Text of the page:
The sodium-potassium pump also functions to maintain the electrical charge within the cell. This is particularly important to muscle and nerve cell. During nerve transmission and muscle contraction, potassium exits the cell and sodium enters, resulting in a change in electrical charge. This change is what causes a nerve impulse or muscle contraction. It is not surprising that a potassium deficiency affects muscles and nerves first.
Although sodium and chloride are important, potassium is the most important dietary electrolyte. In addition to functioning as an electrolyte, potassium is also essential for the conversion of blood sugar into glycogen-the storage form of blood sugar found in the muscles and liver. A potassium shortage results in lower levels of stored glycogen. Because glycogen is used by exercising muscles for energy, a potassium deficiency will produce great fatigue and muscle weakness. These are typically the first signs of potassium deficiency.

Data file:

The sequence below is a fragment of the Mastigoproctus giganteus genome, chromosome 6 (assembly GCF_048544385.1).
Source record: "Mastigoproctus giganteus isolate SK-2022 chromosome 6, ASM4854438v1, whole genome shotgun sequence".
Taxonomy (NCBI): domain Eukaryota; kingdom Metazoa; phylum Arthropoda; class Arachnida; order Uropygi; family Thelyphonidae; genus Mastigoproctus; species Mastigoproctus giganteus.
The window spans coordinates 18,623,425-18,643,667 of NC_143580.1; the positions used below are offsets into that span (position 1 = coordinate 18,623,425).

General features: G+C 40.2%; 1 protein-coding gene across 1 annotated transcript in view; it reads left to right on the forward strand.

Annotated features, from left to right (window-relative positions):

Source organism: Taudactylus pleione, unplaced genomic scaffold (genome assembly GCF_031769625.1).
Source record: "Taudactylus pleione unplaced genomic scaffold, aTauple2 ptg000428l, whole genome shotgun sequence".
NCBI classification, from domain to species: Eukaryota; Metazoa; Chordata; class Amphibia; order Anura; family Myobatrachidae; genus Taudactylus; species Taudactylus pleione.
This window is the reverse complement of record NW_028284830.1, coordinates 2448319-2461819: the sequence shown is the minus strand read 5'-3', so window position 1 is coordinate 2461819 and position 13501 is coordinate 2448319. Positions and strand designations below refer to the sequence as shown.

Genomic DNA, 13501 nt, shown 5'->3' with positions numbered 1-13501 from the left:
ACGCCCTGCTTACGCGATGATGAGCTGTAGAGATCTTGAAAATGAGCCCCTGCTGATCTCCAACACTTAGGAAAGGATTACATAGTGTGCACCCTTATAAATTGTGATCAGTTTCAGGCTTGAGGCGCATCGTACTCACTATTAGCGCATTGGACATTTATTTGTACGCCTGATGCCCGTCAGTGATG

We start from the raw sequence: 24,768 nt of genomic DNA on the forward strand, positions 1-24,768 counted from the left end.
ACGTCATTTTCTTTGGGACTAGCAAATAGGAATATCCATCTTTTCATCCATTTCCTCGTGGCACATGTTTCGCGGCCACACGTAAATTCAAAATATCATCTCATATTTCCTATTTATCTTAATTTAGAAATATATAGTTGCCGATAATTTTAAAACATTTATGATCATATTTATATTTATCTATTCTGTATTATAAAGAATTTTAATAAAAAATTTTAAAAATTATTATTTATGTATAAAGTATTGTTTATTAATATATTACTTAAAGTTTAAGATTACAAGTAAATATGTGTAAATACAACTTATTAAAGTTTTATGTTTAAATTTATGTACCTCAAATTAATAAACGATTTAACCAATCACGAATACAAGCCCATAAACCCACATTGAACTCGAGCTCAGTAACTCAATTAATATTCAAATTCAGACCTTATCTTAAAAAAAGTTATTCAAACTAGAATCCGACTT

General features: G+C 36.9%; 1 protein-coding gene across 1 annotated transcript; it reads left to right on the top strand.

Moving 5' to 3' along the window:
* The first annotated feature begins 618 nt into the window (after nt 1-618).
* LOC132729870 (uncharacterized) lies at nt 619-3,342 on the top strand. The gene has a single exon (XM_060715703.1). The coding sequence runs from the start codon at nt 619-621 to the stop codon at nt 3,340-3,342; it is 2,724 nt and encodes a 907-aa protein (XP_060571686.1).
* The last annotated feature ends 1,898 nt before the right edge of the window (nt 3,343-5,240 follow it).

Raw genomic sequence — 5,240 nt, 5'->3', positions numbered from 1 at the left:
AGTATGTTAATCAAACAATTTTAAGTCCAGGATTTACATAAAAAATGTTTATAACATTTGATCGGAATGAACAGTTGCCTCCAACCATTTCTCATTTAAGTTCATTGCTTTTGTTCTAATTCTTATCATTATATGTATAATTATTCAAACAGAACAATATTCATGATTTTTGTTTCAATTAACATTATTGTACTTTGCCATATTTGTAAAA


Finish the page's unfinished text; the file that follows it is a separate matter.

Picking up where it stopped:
Q. What are the signs of potassium depletion?
A. Potassium depletion occurs whenever the rate of loss of potassium through urinary excretion, sweat, or the gastrointestinal tract (vomiting or diarrhea) exceeds the rate of potassium intake. Severe potassium depletion is most often the result of the use of certain diuretics, but can also occur as a result of severe diarrhea or vomiting. Because severe potassium depletion can have serious consequences, it is best to consult a physician if you suspect you may be suffering from potassium depletion. Since most of the body’s potassium stores are within cells, simply measuring the level of free potassium in the serum ( the portion of the blood containing no blood cells) will usually only be low in extreme potassium depletion. The best test for determining the body’s potassium stores is the red-blood-cell potassium level.